The Geary County Free Fair took place July 19-23 at the Geary County 4-H Building with several modifications due to the COVID-19 pandemic.
Entries were limited to the members of the county’s five 4-H Clubs — Blue Line, Brookside, Clarks Creek, Humboldt and Lyon Creek.
“The whole purpose of the fair is to give the 4-H’ers an opportunity to show the projects they had been working on for the past eight, nine, 10 months,” said K-State Extension Office Ag and Natural Resources agent Chuck Otte. “You don’t have to take your project to the fair, but a lot of 4-H’ers really want to show what they have learned. Traditionally, it’s a chance for the public to come out, see them and appreciate what they’ve done. Of course this year with COVID-19 we’ve had to just scramble that all around completely upsetting the format.”
The decision of the Geary County Fair Board was to hold off on outside participants that normally display their crops, needlework and other crafts and steer the attention back to the core — the development of the youth in the county.
“With what’s been set forth in front of us with this whole COVID-19 situation, I feel like we did the best we could,” said Luke Erichsen, Geary County Fair Board president. “You know, we still give the children an opportunity to show, and which is ultimately what it’s for — it’s for the kids.”
The 4-H members were able to showcase their creative works before judges in a conference format with the judge on one end of a table and the child with a parent on a different side. Tables were spaced around the inside the building to allow for proper social distancing as participants were assigned a time slot to report to the judge.
“That lets them talk to the judge,” said 4-H and Youth Development agent Ginger Kopfer. “So, if they have questions the judge can tell them what they did well, how they can improve. But, they can also say like, ‘I was baking my cookies and they turned out this way like how would you suggest that maybe that I could do that differently?’ And they can help them kind of problem shoot and figure out some different ways to try things.”
This style of judging has been the norm for the fair for years, Kopfer said, just the way things were done to mitigate the social distancing changed how it was done.
“It’s just a little different this year, in that we just did certain things at certain times and then no one else was allowed in the building,” she said. “So, normally we would do most of what we did … in one single day, and it would just all happen kind of at the same time, and it would be a madhouse in this building. But, we had to kind of put more control on that and control the amount of people that were around. So we went to this system.”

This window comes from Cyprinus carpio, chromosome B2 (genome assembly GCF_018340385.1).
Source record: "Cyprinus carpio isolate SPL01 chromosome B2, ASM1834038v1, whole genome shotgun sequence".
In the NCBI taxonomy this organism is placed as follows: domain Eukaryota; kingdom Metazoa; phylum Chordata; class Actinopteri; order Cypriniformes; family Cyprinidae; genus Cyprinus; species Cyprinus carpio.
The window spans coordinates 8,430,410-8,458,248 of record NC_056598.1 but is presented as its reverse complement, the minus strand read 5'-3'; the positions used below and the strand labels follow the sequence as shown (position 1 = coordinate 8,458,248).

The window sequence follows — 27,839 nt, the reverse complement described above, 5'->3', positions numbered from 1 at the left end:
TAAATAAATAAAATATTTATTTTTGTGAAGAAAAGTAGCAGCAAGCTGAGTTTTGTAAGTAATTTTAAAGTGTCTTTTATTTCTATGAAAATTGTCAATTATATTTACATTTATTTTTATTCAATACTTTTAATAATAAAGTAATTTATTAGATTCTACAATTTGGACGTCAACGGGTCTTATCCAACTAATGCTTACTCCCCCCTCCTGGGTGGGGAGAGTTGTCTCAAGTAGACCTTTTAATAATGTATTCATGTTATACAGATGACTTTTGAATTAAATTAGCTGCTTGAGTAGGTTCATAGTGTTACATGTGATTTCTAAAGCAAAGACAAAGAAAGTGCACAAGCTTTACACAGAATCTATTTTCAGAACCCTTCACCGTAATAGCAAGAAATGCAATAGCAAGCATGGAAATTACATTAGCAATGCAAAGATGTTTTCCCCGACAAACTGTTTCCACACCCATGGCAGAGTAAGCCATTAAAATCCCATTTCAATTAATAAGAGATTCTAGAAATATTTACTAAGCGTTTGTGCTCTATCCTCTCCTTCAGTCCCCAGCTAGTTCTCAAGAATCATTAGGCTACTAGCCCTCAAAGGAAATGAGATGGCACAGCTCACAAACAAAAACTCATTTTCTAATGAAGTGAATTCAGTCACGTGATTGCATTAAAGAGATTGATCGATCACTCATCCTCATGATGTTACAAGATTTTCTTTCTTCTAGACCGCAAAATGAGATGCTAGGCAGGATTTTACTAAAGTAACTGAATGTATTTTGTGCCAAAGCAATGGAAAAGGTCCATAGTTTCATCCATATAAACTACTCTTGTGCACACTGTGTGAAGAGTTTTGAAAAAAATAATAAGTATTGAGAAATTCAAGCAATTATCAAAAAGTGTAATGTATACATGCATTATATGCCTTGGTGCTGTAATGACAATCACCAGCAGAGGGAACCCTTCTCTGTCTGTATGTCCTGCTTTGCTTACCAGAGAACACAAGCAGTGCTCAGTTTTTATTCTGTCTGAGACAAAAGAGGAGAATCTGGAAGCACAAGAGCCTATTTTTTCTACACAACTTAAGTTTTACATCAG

As members got their results, the items to be considered for overall championship were placed on tables to be reviewed later, while other creations were taken home as there were no displays set up. Once all the inside judging was done, the members were able to retrieve their items and take them home.
Outside in the holding area for the animals was noticeably different this year. The area lacked the distinct sounds and smells traditionally found at a county fair.
The Fair Board and the Extension Office decided to have animals only brought to the show arena area the day of their particular show. Part of this was due to returning the animals to their normal environment sooner to reduce the stress on them. There is also a horse disease, Vesicular Stomatitis Virus, in the area causing concern, Otte said.
“Right now there is a horse disease, VSV, going around that is highly contagious,” he said. “And, it can go to other species. So, it’s not just protecting the humans, it’s protecting the animals as well.
“It’s a lot of running back and forth because some families have kids in every single livestock project,” he added. “So, it’s a lot of back and forth. But a lot of those parents are also on the fair board and they said hey, ‘If that’s what we have to do so we can have our livestock show, that’s what we’re going to do.’”
With the horse disease and the risks of possible exposure to COVID-19, Otte said he and the staff at the Extension Office along with volunteers were cleaning and sanitizing surfaces every night between the shows, cleaning and sanitizing the restrooms and common areas regularly as well as requiring masks to be worn inside the exhibit area and inside the show ring when social distancing couldn’t be avoided.